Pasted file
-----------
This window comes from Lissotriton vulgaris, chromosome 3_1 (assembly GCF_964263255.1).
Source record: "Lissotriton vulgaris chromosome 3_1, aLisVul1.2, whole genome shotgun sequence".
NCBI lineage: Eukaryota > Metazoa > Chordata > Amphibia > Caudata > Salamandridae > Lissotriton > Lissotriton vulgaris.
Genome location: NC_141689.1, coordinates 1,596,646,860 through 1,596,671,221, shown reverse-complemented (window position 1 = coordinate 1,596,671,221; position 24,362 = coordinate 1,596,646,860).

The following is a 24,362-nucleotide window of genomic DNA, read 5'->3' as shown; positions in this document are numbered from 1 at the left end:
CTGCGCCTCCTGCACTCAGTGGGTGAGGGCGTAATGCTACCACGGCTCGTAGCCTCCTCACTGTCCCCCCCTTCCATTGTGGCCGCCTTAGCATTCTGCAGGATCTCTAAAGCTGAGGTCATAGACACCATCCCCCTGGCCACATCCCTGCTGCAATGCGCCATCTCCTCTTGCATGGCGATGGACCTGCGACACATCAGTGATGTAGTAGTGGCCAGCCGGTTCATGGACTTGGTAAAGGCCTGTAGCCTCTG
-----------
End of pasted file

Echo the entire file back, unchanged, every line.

This window comes from Lissotriton vulgaris, chromosome 3_1 (assembly GCF_964263255.1).
Source record: "Lissotriton vulgaris chromosome 3_1, aLisVul1.2, whole genome shotgun sequence".
NCBI lineage: Eukaryota > Metazoa > Chordata > Amphibia > Caudata > Salamandridae > Lissotriton > Lissotriton vulgaris.
Genome location: NC_141689.1, coordinates 1,596,646,860 through 1,596,671,221, shown reverse-complemented (window position 1 = coordinate 1,596,671,221; position 24,362 = coordinate 1,596,646,860).

The following is a 24,362-nucleotide window of genomic DNA, read 5'->3' as shown; positions in this document are numbered from 1 at the left end:
CTGCGCCTCCTGCACTCAGTGGGTGAGGGCGTAATGCTACCACGGCTCGTAGCCTCCTCACTGTCCCCCCCTTCCATTGTGGCCGCCTTAGCATTCTGCAGGATCTCTAAAGCTGAGGTCATAGACACCATCCCCCTGGCCACATCCCTGCTGCAATGCGCCATCTCCTCTTGCATGGCGATGGACCTGCGACACATCAGTGATGTAGTAGTGGCCAGCCGGTTCATGGACTTGGTAAAGGCCTGTAGCCTCTG